Why Phil Rosenthal Loves to Talk With His Mouth Full

·8-min read
Why Phil Rosenthal Loves to Talk With His Mouth Full

A version of this story first appeared in the Race Begins issue of TheWrap’s awards magazine.

If Phil Rosenthal’s mother ever told him not to talk with his mouth full, he didn’t listen. From his shows “I’ll Have What Phil’s Having” and “Somebody Feed Phil” to his new podcast “Naked Lunch,” the man who made his mark on TV producing 200-plus episodes of “Everybody Loves Raymond” has found a thriving second career as an Everyman who travels the world eating everything put in front of him and talking about it all along the way.

“Life is short, and talking with your mouth full saves time,” he said. “But be careful. You have to be good at it. You don’t want to choke and die.

Rosenthal, who just finished the fifth season of “Somebody Feed Phil,” is very good at it, as we learned during an interview that took place over a tray of small dishes from his favorite Oaxacan restaurant in Los Angeles.

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Watching TV, you can see things and hear things, and if the volume is high enough you can feel them. But you can’t taste what you see on TV.
I’m working on that. Netflix and I are working on a new thing. Smell-o-vision, and then later taste-o-vision. You can lick the TV.

Until that arrives, why are food shows so popular?
That’s a great question. I think, and this might seem obvious, that everybody’s gotta eat and everybody loves food. Everywhere I go, every culture believes, “Nobody eats like we do.” This is what the whole world has in common: They love to eat. And for many people, food is not just sustenance, it’s the only nice break in their day. Food is a sanctuary. It’s comfort. It’s how we come together. I always say food is the great connector — and then for me, laughs are the cement.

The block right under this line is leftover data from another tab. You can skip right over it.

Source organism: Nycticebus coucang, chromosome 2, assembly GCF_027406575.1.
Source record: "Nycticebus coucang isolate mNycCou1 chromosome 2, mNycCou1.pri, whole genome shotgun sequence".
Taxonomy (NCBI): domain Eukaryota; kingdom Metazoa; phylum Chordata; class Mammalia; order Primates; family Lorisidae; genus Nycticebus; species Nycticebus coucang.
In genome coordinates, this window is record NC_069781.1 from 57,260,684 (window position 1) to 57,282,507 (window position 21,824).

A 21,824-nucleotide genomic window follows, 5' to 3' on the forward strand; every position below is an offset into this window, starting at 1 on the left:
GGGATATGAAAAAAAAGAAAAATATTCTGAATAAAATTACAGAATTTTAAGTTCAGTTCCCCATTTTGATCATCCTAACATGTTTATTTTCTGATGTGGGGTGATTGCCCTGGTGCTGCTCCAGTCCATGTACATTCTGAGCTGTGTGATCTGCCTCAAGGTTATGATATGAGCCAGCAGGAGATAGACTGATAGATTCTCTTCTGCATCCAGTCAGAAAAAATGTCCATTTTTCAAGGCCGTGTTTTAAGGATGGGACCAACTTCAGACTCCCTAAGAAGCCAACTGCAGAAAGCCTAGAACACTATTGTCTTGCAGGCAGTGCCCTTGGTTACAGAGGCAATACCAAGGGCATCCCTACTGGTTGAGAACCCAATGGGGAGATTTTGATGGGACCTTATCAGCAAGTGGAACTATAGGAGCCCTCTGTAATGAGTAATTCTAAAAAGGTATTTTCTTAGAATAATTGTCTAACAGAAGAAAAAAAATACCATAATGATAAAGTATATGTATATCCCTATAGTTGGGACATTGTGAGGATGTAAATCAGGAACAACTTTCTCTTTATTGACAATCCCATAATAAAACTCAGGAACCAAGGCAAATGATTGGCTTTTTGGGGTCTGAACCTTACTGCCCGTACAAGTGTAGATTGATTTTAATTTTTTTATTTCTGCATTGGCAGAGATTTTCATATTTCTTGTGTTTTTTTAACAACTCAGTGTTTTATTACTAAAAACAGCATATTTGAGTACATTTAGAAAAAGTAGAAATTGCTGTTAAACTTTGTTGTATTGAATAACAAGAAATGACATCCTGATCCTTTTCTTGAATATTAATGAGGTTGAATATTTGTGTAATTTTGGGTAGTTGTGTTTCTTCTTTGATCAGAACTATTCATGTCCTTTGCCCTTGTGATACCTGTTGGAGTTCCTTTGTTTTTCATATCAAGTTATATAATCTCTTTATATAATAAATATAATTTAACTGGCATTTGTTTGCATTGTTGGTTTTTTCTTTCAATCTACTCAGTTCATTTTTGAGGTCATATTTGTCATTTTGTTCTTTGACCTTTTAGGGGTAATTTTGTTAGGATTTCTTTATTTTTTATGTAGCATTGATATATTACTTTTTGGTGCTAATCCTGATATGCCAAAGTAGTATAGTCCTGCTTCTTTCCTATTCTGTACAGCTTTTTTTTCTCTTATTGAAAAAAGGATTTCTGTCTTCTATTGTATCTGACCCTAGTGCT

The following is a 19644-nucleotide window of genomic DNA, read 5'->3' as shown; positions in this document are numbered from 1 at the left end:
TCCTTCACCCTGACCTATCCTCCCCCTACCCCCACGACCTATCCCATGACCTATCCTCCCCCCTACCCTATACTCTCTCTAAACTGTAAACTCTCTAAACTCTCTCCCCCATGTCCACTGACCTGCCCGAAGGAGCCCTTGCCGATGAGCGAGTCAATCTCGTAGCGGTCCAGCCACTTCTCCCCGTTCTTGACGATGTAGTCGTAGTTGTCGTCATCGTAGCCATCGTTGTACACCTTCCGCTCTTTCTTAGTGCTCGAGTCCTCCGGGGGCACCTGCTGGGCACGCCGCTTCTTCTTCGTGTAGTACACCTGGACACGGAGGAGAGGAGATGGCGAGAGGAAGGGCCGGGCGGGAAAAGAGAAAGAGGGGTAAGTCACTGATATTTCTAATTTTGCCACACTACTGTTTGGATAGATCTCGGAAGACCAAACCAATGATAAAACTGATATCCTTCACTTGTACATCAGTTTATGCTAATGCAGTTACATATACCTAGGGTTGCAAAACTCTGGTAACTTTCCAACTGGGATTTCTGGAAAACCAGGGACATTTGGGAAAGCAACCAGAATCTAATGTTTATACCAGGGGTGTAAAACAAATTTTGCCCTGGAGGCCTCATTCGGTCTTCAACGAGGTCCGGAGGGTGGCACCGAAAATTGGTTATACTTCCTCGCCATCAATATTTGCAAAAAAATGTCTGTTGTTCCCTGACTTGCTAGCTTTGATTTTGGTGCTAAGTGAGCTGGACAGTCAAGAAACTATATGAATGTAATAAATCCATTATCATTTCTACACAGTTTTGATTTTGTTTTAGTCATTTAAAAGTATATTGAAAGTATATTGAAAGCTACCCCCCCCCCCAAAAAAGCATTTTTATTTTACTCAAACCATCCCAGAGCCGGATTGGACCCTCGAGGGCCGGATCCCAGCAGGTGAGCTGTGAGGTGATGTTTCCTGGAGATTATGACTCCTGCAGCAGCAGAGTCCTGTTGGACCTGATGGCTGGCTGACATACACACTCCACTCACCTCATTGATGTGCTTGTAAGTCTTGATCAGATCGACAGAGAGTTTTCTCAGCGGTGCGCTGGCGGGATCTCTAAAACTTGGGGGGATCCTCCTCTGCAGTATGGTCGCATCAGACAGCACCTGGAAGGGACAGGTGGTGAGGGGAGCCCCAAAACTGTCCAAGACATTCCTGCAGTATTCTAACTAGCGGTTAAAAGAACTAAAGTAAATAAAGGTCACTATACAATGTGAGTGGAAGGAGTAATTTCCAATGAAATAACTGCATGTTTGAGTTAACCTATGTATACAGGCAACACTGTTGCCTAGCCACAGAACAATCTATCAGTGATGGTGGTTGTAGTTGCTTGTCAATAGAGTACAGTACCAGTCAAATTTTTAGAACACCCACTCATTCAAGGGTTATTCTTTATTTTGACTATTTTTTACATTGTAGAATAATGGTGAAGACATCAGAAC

“Somebody Feed Phil” was essentially spurred by something that happened during the run of “Everybody Loves Raymond,” right?
Right. What happened was I asked Ray Romano what he was going to do on his hiatus between Season 1 and 2. And he said he goes to the Jersey Shore. I said, “That’s nice. Have you ever been to Europe?” And he said, “No, I’m not really interested in other places.”

And I thought that was weird because I had discovered the joys of travel when I was 23, and I thought it was the greatest thing you could do with your extra money. So when he said he wasn’t really interested, I said, “Oh, we gotta do that episode. We’re gonna send you to Italy with that attitude, and you’re gonna come back as me.”

It took me three years to convince him to get on a plane, but he did it. And the arc of the character that you see in that Italy episode actually happened to Ray the person. When I saw that, I said right then and there, “What if I could do this for other people?” I’m using food and my stupid sense of humor to just get you in. The real meaning of the show is the connection with the people.

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Was “Somebody Feed Phil” inevitable from that moment?
I didn’t realize it then, but I guess it was. I would stay on “Ray” another five years and then Ray and I decided to end the show on our terms, meaning we had run out of what we thought were good ideas. We did 210 episodes, nine years, which is enough of anything.

I was ready to continue doing other sitcoms, but the business had changed so much in those nine years that I don’t even think “Everybody Loves Raymond” would’ve gotten on the air the year it went off the air. Everybody wanted a younger, hipper show, not understanding that the family sitcom has been the building block of television since the very beginning. I don’t know if that’s all over now because of everything else people have to choose from. Maybe I got in and out of that business at the crest of it.